Wednesday, July 30, 2008

Beme: How Do You Know If A Search Engine Is Good?

Cuil: a new search engine created by ex-google people for a fraction of the cost. It has the daunting task of challenging the billions of dollars and millions of complex algorithms behind the web crawlers that make google the world's most loved search engine.

Cuil claims, "Rather than rely on superficial popularity metrics, Cuil searches for and ranks pages based on their content and relevance. When we find a page with your keywords, we stay on that page and analyze the rest of its content, its concepts, their inter-relationships and the page's coherency."

Tuesday, July 29, 2008

Monday, July 28, 2008

Beme: With Cha Cha, Humans Answer Your Queries

The makers of Cha Cha aren't content to sit around and wait for Web 3.0.
They complain about the ability of today's search engines, saying, "You may get a series of links to sort through or you may just get an apology because the computer can’t answer your specific question. Wouldn’t it be better to just have the answer sent to you along with the phone number and address?"

Cha let's you text a query to a human Cha Cha worker, who searches the internet and texts you back a specific answer. The service has obvious advantages over the search engines of today, but as search engine quality continues to increase, I wouldn't bet on Cha Cha outperforming the search engines of tomorrow.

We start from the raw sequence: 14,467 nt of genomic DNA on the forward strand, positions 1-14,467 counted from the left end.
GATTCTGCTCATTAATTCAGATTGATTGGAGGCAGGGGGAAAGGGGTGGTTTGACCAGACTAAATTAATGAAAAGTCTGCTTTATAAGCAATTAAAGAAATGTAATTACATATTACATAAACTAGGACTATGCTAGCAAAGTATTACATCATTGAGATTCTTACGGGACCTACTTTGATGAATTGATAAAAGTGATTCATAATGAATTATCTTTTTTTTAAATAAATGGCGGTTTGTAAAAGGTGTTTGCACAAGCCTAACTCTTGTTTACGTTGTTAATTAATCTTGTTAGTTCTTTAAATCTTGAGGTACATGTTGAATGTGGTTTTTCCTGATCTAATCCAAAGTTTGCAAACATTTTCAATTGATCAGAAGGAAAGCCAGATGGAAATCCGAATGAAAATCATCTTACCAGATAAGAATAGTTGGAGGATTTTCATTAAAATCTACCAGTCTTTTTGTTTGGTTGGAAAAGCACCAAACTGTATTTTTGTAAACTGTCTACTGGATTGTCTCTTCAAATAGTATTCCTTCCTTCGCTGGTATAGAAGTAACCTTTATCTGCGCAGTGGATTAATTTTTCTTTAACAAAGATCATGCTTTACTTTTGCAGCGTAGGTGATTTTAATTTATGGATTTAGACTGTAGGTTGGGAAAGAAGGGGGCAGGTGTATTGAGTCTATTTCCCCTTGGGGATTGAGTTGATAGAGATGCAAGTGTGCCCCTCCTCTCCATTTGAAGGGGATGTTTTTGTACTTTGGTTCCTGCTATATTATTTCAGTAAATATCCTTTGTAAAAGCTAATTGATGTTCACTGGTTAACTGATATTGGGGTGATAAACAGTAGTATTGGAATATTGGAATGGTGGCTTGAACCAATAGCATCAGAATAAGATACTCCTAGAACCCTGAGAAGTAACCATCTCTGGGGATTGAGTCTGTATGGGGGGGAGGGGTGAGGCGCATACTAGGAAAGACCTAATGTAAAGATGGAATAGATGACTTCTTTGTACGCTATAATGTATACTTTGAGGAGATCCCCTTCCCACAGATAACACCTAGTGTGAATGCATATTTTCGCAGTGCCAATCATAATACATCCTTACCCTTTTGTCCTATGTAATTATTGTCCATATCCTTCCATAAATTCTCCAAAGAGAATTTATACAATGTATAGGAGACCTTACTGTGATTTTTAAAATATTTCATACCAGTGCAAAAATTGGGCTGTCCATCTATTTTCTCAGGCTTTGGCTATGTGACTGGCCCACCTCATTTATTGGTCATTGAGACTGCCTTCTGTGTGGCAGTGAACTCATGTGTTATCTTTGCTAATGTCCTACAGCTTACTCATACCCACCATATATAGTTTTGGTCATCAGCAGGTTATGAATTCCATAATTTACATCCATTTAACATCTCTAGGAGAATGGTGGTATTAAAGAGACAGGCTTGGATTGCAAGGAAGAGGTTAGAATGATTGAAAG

Friday, July 25, 2008

Beme: Making Sense Of Stem Cell Breakthroughs

Nova explains the recent stem cell breakthroughs in this video.

Monday, July 21, 2008

Beme: The Scientific Iphone

The coolest new science applications for the G3 iphone.  Includes Jott, which converts speech into text, and MIMvista, the application that allows you to explore 3 Dimensional maps of different aspects of the human body.

Wednesday, July 16, 2008

Beme: Synapse Update - Biological Brain Still Leads By 43 Trillion

Interesting chart showing the "rivalry" of the biological brain and the technological superbrain that is the internet.  If we accept the rough analogy of the hyperlink as a kind of synapse, we see that the internet is approaching the 100 trillion synapses of the typical human brain.  
But rivalry, of course, is the wrong word in this situation.   The technological brain and the biological brain are increasingly interdependent.  It's fruitless to ask, "Who will win the day?"  The rewards come from thinking about what we can accomplish from our connectedness.

Tuesday, July 15, 2008

Beme: Friends As Filters